Nairobi — Reports of baboons and hyenas attacking communities in drought-stricken Somalia are becoming common. The wild creatures are said to be locked in competition with human beings in search of water as the merciless drought currently affecting the entire Horn of Africa region exhausts both food and water supplies.
In Tayeglow district in Bakol region, southern Somalia, a vicious attack by baboons led to the deaths of several animals and injury to some pastoralists when a war for water broke out.
Ravenous hyenas, capable of breaking a camel's neck with one snap of their strong jaws, often attack in broad daylight. It is a fight for survival as drought takes its toll on communities in various regions, especially in southern and central Somalia.
Desperation is even reported from riverine areas. Lorry drivers and conductors have begun complaining of herds of monkeys positioning themselves at strategic road intersections or on bridges to raid lorries with loads of fruits destined for markets in Mogadishu.
The sight of animals making off with bunches of bananas or 10kg watermelons is common, to the annoyance of horticultural traders whose profits are dwindling due to scarcity of commodities. "The road section between Shalambood and Afgoye towns in Lower Shabelle region, south of Mogadishu, is the worst," complained Ali Hashi Damal, a young conductor.
In rural areas, carcasses of dead animals are a common sight, while villagers complain of putrefying dead animals causing a health hazard to those who still keep some grains for survival.
The scorching sun, a dusty environment and heightened population mobility are already worsening the magnitude of the starvation.
The more physically fit are fleeing famine-hit areas for urban centres, adversely affecting those who remain behind - the sick, the elderly, children and mothers being the prime victims.
Most farmers who rely upon rainwater for farming have suffered badly. Even those engaged in commercial farming around the Juba and Shabelle rivers are not faring any better as water levels dwindle and salinity increases. The end result is a shrinking harvest and when the silos run empty, the villagers eat the seeds they were supposed to keep for the next planting season.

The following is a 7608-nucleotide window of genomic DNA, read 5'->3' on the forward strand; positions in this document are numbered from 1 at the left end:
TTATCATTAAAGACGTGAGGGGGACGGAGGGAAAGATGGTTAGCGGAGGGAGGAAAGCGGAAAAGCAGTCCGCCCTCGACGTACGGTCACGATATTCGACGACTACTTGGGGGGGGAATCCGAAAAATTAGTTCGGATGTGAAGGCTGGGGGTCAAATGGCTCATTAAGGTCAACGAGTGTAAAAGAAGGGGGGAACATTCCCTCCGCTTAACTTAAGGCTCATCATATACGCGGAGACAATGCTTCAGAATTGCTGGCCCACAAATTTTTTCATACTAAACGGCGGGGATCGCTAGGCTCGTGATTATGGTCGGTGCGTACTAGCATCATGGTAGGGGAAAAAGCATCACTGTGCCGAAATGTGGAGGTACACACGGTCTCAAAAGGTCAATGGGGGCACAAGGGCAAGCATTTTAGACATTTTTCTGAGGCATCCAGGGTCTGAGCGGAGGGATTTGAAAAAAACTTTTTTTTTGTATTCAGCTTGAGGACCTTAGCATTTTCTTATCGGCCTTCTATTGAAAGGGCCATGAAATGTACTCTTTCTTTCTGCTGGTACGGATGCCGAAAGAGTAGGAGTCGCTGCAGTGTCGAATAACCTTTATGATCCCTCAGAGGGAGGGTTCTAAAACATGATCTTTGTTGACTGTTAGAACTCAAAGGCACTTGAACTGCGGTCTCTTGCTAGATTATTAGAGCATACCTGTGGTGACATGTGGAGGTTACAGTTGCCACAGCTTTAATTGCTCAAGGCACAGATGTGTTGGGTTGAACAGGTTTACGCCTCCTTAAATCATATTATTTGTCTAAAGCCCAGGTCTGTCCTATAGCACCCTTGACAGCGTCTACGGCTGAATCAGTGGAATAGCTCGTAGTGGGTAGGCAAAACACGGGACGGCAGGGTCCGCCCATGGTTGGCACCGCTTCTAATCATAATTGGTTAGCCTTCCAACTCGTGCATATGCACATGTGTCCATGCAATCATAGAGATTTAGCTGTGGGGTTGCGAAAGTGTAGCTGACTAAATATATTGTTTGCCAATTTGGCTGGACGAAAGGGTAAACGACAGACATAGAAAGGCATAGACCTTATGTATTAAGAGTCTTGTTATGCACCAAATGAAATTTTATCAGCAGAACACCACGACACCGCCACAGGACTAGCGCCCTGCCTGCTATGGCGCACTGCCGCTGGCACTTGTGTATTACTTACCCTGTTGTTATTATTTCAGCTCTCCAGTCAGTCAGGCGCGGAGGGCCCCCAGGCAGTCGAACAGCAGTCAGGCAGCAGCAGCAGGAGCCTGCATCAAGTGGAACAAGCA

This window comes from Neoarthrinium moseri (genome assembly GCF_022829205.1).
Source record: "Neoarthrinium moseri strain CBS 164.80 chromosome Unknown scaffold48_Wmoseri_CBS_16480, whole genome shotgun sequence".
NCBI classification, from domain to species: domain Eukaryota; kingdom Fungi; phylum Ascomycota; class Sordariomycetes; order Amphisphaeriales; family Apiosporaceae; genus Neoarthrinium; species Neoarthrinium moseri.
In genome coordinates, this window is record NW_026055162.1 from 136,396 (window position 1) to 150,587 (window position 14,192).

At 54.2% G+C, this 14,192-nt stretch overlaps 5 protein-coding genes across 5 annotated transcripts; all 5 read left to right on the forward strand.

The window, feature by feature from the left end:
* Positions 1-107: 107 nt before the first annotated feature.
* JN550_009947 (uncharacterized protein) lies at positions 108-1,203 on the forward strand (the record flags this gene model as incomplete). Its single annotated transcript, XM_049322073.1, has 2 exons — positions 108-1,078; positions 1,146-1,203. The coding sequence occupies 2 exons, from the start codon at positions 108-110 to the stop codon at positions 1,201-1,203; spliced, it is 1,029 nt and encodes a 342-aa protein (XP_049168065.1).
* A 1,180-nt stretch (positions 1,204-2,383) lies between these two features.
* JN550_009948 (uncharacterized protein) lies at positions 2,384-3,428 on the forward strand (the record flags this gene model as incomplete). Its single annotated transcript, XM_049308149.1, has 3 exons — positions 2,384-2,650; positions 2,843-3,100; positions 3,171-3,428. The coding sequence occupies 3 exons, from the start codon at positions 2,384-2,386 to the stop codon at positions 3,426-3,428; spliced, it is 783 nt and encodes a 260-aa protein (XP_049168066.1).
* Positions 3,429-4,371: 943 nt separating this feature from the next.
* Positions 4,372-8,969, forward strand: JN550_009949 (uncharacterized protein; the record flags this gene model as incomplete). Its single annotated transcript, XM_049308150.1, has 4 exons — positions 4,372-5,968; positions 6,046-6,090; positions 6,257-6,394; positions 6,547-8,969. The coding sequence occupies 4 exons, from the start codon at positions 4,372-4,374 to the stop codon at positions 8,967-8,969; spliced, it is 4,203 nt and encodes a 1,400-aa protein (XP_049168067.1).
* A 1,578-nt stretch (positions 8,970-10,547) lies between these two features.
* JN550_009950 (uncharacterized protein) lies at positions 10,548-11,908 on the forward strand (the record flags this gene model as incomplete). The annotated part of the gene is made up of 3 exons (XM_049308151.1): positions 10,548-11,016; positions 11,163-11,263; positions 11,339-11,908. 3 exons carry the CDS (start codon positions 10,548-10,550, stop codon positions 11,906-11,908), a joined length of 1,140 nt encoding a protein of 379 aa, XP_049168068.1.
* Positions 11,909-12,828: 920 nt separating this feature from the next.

Religious leaders are now urging the people to gather at meeting grounds for special "rain seeking" prayers. Madrassa teachers lead their pupils, with Koranic slates on their heads, across the towns, chanting that the drought that has befallen the community is the outcome of the sins committed by some of its members over many years in the form of killings, rapes, kidnappings and piracy.
Meanwhile, the World Food Programme and Care International are leading a galaxy of organisations helping the victims.
Various good samaritans have also been trying their best to reach the needy. Their efforts are however hampered by internal hostilities between Somalis. Moreover, food supplies arriving at the harbours have to be transported inland by lorries over potholed and badly damaged roads; the vast country does not even have a railway system.
Trucks carrying relief items generally take days, if not weeks, to reach their destinations. The situation is worsened by armed groups along the route who often hold the trucks to ransom.
Until recently, the logistical problems were limited to inland areas, but recently sea pirates around Somalia's waters have begun attacking vessels. They don't care if the ships contain commercial goods or relief items. Once they get hold of the crew, they demand a ransom.
The hijacking of mv Samlow, its crew and the WFP relief staff around the Harardhere area in Somalia was the most dramatic such incident. The attackers refused to listen even to pleas by the Mogadishu-based Supreme Islamic Council, Al-Ulimaa, to let the boat go.
Quite understandably, many shipowners and truck drivers give in to such demands, but any payment received by the armed militia on the ground or the pirates at sea only increases their capacity to inflict more harm as they acquire additional offensive weapons. And the more powerful they grow, the more successful they become at intercepting relief food and other cargo.